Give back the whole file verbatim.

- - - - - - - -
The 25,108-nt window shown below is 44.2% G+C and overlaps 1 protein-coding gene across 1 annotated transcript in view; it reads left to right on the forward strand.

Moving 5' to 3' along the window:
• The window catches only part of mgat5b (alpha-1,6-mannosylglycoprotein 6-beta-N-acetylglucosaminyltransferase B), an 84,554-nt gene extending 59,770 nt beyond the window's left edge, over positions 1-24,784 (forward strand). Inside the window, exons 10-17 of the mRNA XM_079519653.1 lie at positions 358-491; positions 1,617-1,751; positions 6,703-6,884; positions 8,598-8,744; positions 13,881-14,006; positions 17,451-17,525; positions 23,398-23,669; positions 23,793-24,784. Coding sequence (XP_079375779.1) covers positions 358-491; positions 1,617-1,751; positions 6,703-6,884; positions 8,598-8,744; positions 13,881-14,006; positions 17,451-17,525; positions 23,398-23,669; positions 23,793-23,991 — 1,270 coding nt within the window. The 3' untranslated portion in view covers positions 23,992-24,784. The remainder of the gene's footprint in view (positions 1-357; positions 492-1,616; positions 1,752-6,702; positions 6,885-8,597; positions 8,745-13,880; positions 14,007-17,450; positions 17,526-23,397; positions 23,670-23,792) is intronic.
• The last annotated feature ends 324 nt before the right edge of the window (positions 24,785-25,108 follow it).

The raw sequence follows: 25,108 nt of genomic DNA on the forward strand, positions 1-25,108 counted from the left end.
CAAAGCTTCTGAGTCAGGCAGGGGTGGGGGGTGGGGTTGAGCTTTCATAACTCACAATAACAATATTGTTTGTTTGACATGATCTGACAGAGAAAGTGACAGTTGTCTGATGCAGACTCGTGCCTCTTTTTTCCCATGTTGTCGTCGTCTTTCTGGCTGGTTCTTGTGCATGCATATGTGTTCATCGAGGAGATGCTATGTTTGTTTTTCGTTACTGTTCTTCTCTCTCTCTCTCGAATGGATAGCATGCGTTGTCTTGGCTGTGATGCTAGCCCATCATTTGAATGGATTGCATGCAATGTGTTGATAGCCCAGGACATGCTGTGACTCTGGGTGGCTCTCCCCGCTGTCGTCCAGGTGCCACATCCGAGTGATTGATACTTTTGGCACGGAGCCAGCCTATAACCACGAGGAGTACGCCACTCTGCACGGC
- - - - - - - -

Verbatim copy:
The 25,108-nt window shown below is 44.2% G+C and overlaps 1 protein-coding gene across 1 annotated transcript in view; it reads left to right on the forward strand.

Moving 5' to 3' along the window:
• The window catches only part of mgat5b (alpha-1,6-mannosylglycoprotein 6-beta-N-acetylglucosaminyltransferase B), an 84,554-nt gene extending 59,770 nt beyond the window's left edge, over positions 1-24,784 (forward strand). Inside the window, exons 10-17 of the mRNA XM_079519653.1 lie at positions 358-491; positions 1,617-1,751; positions 6,703-6,884; positions 8,598-8,744; positions 13,881-14,006; positions 17,451-17,525; positions 23,398-23,669; positions 23,793-24,784. Coding sequence (XP_079375779.1) covers positions 358-491; positions 1,617-1,751; positions 6,703-6,884; positions 8,598-8,744; positions 13,881-14,006; positions 17,451-17,525; positions 23,398-23,669; positions 23,793-23,991 — 1,270 coding nt within the window. The 3' untranslated portion in view covers positions 23,992-24,784. The remainder of the gene's footprint in view (positions 1-357; positions 492-1,616; positions 1,752-6,702; positions 6,885-8,597; positions 8,745-13,880; positions 14,007-17,450; positions 17,526-23,397; positions 23,670-23,792) is intronic.
• The last annotated feature ends 324 nt before the right edge of the window (positions 24,785-25,108 follow it).

The raw sequence follows: 25,108 nt of genomic DNA on the forward strand, positions 1-25,108 counted from the left end.
CAAAGCTTCTGAGTCAGGCAGGGGTGGGGGGTGGGGTTGAGCTTTCATAACTCACAATAACAATATTGTTTGTTTGACATGATCTGACAGAGAAAGTGACAGTTGTCTGATGCAGACTCGTGCCTCTTTTTTCCCATGTTGTCGTCGTCTTTCTGGCTGGTTCTTGTGCATGCATATGTGTTCATCGAGGAGATGCTATGTTTGTTTTTCGTTACTGTTCTTCTCTCTCTCTCTCGAATGGATAGCATGCGTTGTCTTGGCTGTGATGCTAGCCCATCATTTGAATGGATTGCATGCAATGTGTTGATAGCCCAGGACATGCTGTGACTCTGGGTGGCTCTCCCCGCTGTCGTCCAGGTGCCACATCCGAGTGATTGATACTTTTGGCACGGAGCCAGCCTATAACCACGAGGAGTACGCCACTCTGCACGGC